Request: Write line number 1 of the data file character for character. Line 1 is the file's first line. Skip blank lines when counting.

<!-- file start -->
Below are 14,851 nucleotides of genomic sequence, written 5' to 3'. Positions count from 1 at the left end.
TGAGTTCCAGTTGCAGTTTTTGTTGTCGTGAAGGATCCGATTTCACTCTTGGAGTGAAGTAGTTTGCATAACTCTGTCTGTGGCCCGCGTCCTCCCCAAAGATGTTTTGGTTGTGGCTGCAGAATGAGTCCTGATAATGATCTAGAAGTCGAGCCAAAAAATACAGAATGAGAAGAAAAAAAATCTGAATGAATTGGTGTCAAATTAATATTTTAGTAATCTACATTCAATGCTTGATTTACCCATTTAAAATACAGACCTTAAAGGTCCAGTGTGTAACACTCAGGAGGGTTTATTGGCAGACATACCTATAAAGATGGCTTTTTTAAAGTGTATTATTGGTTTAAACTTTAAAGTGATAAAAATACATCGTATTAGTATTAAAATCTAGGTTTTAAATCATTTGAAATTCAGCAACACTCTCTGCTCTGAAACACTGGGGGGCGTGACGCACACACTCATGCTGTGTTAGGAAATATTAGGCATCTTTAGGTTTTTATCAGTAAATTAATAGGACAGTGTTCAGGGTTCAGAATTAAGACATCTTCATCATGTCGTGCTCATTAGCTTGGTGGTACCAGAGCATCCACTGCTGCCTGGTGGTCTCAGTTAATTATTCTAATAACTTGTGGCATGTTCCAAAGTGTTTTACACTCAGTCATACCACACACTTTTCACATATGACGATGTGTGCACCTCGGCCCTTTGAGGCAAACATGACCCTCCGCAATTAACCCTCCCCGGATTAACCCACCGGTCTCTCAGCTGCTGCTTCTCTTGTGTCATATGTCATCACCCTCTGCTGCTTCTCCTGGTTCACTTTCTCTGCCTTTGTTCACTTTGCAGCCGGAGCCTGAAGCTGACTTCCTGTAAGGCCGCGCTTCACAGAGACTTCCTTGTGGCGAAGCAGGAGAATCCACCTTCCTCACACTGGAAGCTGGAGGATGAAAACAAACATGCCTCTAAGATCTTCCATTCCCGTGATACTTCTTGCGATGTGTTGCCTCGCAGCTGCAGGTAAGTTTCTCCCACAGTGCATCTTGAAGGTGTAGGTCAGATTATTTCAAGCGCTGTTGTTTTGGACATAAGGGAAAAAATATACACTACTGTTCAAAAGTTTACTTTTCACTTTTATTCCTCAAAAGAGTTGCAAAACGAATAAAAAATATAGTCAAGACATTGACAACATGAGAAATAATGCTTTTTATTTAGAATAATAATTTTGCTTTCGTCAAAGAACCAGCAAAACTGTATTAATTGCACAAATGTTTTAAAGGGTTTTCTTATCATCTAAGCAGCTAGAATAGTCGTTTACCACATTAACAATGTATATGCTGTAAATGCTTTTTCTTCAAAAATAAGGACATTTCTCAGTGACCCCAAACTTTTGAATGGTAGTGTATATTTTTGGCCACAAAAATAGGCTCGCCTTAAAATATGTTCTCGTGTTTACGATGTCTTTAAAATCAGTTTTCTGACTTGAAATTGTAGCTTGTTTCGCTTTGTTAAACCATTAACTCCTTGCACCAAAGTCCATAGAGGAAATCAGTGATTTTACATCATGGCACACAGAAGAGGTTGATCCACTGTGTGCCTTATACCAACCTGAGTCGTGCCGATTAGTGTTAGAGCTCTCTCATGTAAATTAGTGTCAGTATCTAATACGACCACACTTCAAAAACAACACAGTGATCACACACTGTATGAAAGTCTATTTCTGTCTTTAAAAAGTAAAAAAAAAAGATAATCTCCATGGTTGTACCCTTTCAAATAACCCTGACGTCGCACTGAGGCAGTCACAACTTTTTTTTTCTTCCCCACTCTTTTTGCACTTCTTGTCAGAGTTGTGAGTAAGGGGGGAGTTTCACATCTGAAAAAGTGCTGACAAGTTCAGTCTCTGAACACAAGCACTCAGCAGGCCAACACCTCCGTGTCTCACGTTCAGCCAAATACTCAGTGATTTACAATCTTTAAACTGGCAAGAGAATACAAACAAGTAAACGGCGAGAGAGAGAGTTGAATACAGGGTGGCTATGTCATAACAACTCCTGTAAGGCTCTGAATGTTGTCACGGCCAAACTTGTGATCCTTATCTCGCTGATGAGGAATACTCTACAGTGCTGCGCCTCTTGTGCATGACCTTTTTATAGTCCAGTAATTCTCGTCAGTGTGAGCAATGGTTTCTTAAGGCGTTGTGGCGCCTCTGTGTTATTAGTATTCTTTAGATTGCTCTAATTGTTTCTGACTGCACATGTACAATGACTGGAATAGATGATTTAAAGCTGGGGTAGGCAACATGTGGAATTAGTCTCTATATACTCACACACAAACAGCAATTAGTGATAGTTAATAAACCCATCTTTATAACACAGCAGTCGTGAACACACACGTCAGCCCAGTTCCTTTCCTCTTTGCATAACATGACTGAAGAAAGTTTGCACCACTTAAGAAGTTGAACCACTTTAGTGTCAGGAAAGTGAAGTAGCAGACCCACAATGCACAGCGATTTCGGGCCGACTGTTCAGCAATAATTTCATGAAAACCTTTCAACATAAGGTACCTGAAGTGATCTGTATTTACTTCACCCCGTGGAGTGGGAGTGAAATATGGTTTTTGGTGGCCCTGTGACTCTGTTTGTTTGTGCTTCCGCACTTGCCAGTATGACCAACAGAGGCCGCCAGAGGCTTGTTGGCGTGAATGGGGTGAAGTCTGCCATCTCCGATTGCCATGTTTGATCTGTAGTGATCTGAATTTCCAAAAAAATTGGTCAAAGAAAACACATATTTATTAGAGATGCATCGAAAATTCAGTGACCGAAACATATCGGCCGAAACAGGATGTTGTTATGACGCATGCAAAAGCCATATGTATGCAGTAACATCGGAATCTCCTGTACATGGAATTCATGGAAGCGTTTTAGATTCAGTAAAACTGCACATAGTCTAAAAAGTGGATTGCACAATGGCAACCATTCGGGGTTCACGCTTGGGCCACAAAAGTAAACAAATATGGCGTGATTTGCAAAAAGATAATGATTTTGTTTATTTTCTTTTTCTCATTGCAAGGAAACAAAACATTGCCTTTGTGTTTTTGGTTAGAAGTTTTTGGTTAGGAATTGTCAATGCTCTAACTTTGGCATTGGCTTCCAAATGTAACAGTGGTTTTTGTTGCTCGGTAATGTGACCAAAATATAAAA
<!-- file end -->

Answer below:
Below are 14,851 nucleotides of genomic sequence, written 5' to 3'. Positions count from 1 at the left end.